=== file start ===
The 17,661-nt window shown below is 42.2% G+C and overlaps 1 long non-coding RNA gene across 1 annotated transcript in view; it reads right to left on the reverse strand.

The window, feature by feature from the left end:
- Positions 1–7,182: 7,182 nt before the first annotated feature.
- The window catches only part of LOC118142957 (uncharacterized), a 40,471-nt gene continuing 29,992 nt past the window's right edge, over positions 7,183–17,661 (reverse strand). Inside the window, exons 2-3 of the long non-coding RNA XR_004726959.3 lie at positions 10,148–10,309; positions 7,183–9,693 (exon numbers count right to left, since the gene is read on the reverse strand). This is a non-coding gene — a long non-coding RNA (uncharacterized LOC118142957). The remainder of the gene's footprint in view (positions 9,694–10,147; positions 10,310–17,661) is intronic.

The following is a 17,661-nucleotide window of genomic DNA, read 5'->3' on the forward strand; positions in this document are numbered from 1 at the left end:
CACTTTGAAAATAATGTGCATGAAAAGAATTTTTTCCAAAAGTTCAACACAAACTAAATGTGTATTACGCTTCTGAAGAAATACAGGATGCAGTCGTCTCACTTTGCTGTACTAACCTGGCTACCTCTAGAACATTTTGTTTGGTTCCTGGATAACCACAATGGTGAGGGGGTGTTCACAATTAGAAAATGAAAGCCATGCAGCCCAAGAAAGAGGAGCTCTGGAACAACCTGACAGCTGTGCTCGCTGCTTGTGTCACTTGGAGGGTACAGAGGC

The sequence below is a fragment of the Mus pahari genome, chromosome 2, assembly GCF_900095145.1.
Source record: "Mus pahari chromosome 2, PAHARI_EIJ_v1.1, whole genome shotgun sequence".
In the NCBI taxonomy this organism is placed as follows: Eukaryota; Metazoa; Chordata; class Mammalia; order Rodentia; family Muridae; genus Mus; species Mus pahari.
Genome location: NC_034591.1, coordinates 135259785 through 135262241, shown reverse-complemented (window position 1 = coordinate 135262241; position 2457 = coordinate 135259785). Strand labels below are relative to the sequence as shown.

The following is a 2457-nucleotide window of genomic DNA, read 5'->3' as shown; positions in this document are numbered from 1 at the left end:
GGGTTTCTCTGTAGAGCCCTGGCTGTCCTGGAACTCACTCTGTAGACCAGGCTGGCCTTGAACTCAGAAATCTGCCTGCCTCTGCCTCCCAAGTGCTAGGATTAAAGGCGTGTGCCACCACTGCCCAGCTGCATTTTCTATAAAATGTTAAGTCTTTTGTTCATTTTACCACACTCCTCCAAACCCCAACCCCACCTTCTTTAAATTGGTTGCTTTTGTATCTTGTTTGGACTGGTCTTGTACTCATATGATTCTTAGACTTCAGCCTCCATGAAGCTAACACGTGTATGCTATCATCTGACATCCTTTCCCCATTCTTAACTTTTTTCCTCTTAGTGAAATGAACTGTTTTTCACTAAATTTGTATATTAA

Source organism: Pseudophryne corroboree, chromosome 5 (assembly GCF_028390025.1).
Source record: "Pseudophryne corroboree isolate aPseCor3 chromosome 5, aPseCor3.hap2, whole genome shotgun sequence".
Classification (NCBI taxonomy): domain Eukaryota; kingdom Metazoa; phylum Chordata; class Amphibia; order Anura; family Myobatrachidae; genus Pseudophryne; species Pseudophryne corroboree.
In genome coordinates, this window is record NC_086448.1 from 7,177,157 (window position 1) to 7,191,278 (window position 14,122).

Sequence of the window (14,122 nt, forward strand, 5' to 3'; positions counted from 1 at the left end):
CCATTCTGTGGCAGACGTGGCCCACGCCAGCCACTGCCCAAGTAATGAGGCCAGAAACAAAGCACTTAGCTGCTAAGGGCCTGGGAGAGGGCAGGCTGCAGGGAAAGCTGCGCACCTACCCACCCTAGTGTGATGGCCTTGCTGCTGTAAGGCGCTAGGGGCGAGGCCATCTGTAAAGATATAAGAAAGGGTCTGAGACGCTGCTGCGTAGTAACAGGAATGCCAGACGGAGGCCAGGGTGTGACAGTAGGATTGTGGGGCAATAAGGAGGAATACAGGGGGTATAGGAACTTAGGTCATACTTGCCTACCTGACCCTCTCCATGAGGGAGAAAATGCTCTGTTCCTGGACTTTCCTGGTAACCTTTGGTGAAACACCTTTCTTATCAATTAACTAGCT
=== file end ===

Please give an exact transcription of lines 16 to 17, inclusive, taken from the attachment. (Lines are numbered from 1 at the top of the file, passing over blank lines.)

In genome coordinates, this window is record NC_086448.1 from 7,177,157 (window position 1) to 7,191,278 (window position 14,122).

Sequence of the window (14,122 nt, forward strand, 5' to 3'; positions counted from 1 at the left end):